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Written by: Staff

TOKYO, Mar 28 (Reuters) The Nikkei average fell 0.80 percent on Tuesday as profit-taking hit brokerage stocks such as Nikko Cordial Corp., whose high dividend yields had been attracting buyers ahead of the fiscal year-end.

Traders buying most Nikkei component stocks on Tuesday won't be able to claim dividend rights for this fiscal year as these trades won't be settled until the start of the new business year from April.

With the dividend incentive gone for this fiscal year, some traders moved to lock in profits and avoid losses from similar selling by other traders.

''Once (players) grab dividend rights they seem no longer interested given the lacklustre trade in bank shares recently, which looks to suggest a directionless market for now,'' said Tatsuyuki Kawasaki, a director in Kaneyama Securities' equities trading division.

''Investors are in a hurry to sell to cut further losses,'' he said.

The Nikkei was down 133.69 points at 16,516.41 as of 0113 GMT after rising a total of 160 points in the previous two sessions.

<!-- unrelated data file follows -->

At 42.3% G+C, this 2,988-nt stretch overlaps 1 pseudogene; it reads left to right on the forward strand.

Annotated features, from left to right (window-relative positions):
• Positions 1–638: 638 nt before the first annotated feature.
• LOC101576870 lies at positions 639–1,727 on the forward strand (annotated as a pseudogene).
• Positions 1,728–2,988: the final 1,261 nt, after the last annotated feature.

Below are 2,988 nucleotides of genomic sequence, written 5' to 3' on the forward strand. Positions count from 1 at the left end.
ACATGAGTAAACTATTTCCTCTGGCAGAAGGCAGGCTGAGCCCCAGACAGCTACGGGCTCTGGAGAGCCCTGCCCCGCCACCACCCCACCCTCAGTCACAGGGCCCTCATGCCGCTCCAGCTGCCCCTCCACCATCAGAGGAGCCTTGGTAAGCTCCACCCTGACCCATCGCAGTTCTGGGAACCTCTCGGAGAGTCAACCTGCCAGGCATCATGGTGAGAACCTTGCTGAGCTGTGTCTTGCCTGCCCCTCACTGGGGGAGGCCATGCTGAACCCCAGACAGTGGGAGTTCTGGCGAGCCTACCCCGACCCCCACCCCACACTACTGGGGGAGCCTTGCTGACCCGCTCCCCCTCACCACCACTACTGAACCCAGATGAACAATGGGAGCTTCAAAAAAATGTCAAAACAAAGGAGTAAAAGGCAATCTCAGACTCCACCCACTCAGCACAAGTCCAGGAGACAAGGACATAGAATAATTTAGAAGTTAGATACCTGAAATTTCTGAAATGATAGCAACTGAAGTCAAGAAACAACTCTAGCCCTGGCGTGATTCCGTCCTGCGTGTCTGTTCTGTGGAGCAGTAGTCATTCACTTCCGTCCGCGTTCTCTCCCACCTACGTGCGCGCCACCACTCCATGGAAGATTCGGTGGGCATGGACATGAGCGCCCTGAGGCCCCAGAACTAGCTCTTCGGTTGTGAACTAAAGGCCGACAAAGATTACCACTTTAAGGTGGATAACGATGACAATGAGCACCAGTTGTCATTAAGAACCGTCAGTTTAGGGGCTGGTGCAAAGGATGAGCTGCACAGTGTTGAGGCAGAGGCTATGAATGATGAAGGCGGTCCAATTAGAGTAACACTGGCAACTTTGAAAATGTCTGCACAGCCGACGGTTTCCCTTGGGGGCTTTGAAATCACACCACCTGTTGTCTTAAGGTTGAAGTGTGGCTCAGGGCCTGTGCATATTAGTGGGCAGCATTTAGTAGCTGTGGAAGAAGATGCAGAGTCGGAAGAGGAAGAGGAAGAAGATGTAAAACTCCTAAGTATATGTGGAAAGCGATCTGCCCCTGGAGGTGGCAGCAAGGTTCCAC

The TOPIX index was down 0.63 percent at 1,683.20.

Kawasaki added that price movements in bank shares have been a good yardstick for the market's direction. The banking sector IBNKS, often considered a core domestic play, fell 1 percent on Tuesday, with its topside capped by the six-year high the sector hit in January.

Nikko Cordial, Japan's third-biggest brokerage, was down 0.8 percent at 1,890 yen.

The stock hit a five-year intraday high of 2,045 yen last week following an announcement that it would more than quadruple its dividend payout for fiscal 2005/06 to 50 yen per share. The issue has also lost ground after sources said on Friday it was planning to buy up to 50 percent of foreign-controlled lender Tokyo Star Bank Ltd. in a $1.3 billion deal.

Marusan Securities Co. Ltd. -- which has the highest dividend yield on the Tokyo exchange's first section YLD.-- lost 7.2 percent or 140 yen to 1,811 yen.

Marusan has said it would pay a dividend of 110 yen per share for fiscal 2005/06, compared with 30 yen a year ago.

JFE Holdings Inc., the world's fourth-biggest steel maker, fell despite announcing an up to 10 percent increase in its export prices for the April-June quarter to take advantage of a recovery in the Asian steel market.

Shares of JFE were down 100 yen or 2.2 percent at 4,510 yen.

JFE has said it would pay a dividend of 100 yen per share.


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